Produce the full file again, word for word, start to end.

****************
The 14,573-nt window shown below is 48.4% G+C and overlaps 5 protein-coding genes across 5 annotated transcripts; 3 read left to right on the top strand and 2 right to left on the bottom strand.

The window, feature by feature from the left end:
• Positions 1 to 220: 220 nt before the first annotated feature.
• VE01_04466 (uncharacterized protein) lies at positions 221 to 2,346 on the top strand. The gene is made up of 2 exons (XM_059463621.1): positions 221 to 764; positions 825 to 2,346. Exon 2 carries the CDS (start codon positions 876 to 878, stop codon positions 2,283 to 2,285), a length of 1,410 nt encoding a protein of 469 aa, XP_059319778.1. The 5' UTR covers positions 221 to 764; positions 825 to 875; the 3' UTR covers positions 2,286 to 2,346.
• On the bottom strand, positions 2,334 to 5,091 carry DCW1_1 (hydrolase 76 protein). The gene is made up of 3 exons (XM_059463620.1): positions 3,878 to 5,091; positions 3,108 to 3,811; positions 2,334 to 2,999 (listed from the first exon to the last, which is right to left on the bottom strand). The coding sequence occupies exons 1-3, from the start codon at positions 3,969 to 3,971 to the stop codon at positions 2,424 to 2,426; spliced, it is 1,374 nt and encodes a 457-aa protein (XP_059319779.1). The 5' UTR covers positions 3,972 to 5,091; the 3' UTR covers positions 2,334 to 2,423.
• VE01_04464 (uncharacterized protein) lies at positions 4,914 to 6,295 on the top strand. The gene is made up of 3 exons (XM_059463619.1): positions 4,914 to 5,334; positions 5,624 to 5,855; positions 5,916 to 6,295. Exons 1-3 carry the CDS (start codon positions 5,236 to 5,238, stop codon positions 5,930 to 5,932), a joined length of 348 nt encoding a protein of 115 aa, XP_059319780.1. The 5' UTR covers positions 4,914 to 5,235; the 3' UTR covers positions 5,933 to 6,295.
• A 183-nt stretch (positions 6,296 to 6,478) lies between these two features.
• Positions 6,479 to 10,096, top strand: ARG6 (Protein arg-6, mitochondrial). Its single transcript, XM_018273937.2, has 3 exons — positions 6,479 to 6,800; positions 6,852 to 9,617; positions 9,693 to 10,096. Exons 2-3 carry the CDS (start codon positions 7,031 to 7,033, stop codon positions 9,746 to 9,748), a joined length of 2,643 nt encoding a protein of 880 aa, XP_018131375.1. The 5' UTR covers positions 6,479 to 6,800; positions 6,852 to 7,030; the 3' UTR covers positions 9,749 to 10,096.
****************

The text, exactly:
The 14,573-nt window shown below is 48.4% G+C and overlaps 5 protein-coding genes across 5 annotated transcripts; 3 read left to right on the top strand and 2 right to left on the bottom strand.

The window, feature by feature from the left end:
• Positions 1 to 220: 220 nt before the first annotated feature.
• VE01_04466 (uncharacterized protein) lies at positions 221 to 2,346 on the top strand. The gene is made up of 2 exons (XM_059463621.1): positions 221 to 764; positions 825 to 2,346. Exon 2 carries the CDS (start codon positions 876 to 878, stop codon positions 2,283 to 2,285), a length of 1,410 nt encoding a protein of 469 aa, XP_059319778.1. The 5' UTR covers positions 221 to 764; positions 825 to 875; the 3' UTR covers positions 2,286 to 2,346.
• On the bottom strand, positions 2,334 to 5,091 carry DCW1_1 (hydrolase 76 protein). The gene is made up of 3 exons (XM_059463620.1): positions 3,878 to 5,091; positions 3,108 to 3,811; positions 2,334 to 2,999 (listed from the first exon to the last, which is right to left on the bottom strand). The coding sequence occupies exons 1-3, from the start codon at positions 3,969 to 3,971 to the stop codon at positions 2,424 to 2,426; spliced, it is 1,374 nt and encodes a 457-aa protein (XP_059319779.1). The 5' UTR covers positions 3,972 to 5,091; the 3' UTR covers positions 2,334 to 2,423.
• VE01_04464 (uncharacterized protein) lies at positions 4,914 to 6,295 on the top strand. The gene is made up of 3 exons (XM_059463619.1): positions 4,914 to 5,334; positions 5,624 to 5,855; positions 5,916 to 6,295. Exons 1-3 carry the CDS (start codon positions 5,236 to 5,238, stop codon positions 5,930 to 5,932), a joined length of 348 nt encoding a protein of 115 aa, XP_059319780.1. The 5' UTR covers positions 4,914 to 5,235; the 3' UTR covers positions 5,933 to 6,295.
• A 183-nt stretch (positions 6,296 to 6,478) lies between these two features.
• Positions 6,479 to 10,096, top strand: ARG6 (Protein arg-6, mitochondrial). Its single transcript, XM_018273937.2, has 3 exons — positions 6,479 to 6,800; positions 6,852 to 9,617; positions 9,693 to 10,096. Exons 2-3 carry the CDS (start codon positions 7,031 to 7,033, stop codon positions 9,746 to 9,748), a joined length of 2,643 nt encoding a protein of 880 aa, XP_018131375.1. The 5' UTR covers positions 6,479 to 6,800; positions 6,852 to 7,030; the 3' UTR covers positions 9,749 to 10,096.